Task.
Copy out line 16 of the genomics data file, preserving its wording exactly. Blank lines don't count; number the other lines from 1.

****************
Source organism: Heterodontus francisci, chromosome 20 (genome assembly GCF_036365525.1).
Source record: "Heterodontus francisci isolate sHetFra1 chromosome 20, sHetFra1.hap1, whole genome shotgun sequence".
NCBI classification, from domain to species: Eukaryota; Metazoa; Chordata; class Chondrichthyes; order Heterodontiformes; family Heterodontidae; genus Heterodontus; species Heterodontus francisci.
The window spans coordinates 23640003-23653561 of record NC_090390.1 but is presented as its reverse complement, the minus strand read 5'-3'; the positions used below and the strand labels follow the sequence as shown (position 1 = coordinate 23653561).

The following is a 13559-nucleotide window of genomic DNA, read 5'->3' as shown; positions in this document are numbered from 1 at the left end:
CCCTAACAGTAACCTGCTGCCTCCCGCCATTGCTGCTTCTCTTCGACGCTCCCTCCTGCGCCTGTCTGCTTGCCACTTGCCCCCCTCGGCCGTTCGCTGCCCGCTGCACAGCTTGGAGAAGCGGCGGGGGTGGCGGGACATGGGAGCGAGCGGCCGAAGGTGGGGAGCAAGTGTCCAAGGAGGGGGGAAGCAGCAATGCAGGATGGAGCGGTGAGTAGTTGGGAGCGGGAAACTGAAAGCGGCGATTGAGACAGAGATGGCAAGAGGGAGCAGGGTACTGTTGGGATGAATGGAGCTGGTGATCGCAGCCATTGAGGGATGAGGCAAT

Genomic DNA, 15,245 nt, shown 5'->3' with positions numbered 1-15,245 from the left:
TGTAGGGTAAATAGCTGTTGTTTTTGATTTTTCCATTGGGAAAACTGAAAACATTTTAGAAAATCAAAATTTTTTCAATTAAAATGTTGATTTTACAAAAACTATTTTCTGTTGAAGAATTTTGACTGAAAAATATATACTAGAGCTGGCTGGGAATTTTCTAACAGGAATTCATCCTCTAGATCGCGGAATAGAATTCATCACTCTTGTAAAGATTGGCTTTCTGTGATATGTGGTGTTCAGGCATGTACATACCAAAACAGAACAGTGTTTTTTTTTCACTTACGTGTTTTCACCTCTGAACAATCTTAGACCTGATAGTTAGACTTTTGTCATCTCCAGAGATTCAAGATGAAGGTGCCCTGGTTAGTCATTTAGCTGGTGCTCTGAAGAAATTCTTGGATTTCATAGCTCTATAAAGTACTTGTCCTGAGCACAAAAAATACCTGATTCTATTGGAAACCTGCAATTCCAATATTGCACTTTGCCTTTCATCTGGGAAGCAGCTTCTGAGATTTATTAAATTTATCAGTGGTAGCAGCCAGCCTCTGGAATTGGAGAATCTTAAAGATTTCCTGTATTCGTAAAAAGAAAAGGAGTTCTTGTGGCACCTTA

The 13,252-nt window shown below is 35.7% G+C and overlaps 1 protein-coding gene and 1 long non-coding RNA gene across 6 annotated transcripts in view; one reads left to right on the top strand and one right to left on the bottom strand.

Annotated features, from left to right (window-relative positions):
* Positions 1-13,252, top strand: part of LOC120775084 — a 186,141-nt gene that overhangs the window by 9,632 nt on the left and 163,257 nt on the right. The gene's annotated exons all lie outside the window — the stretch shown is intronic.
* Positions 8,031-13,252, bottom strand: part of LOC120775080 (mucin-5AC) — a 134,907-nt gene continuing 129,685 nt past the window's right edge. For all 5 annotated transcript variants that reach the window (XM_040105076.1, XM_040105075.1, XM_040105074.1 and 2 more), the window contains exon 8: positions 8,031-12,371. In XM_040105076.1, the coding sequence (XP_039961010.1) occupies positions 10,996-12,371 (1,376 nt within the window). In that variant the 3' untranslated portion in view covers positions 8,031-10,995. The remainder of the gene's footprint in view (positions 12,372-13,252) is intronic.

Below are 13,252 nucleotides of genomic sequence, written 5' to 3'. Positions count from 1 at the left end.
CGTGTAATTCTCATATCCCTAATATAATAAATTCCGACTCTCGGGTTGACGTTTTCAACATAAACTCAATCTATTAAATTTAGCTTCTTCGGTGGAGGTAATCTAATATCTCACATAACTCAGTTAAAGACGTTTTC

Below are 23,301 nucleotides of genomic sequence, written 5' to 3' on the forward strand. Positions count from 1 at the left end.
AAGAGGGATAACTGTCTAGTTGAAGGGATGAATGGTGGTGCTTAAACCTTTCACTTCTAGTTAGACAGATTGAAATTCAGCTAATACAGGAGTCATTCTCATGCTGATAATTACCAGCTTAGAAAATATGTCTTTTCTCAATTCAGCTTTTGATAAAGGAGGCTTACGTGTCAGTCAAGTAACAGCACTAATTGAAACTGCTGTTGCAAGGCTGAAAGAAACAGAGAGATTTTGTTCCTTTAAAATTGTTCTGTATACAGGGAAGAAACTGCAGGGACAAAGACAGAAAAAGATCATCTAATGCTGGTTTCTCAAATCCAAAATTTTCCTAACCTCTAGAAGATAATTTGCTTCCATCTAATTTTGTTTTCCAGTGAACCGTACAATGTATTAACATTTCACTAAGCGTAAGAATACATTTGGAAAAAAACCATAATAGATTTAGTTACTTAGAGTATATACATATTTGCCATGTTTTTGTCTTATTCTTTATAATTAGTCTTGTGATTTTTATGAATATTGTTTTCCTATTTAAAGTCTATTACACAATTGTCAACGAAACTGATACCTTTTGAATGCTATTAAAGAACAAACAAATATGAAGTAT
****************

AAGAGGGATAACTGTCTAGTTGAAGGGATGAATGGTGGTGCTTAAACCTTTCACTTCTAGTTAGACAGATTGAAATTCAGCTAATACAGGAGTCATTCTCATGCTGATAATTACCAGCTTAGAAAATATGTCTTTTCTCAATTCAGCTTTTGATAAAGGAGGCTTACGTGTCAGTCAAGTAACAGCACTAATTGAAACTGCTGTTGCAAGGCTGAAAGAAACAGAGAGATTTTGTTCCTTTAAAATTGTTCTGTATACAGGGAAGAAACTGCAGGGACAAAGACAGAAAAAGATCATCTAATGCTGGTTTCTCAAATCCAAAATTTTCCTAACCTCTAGAAGATAATTTGCTTCCATCTAATTTTGTTTTCCAGTGAACCGTACAATGTATTAACATTTCACTAAGCGTAAGAATACATTTGGAAAAAAACCATAATAGATTTAGTTACTTAGAGTATATACATATTTGCCATGTTTTTGTCTTATTCTTTATAATTAGTCTTGTGATTTTTATGAATATTGTTTTCCTATTTAAAGTCTATTACACAATTGTCAACGAAACTGATACCTTTTGAATGCTATTAAAGAACAAACAAATATGAAGTAT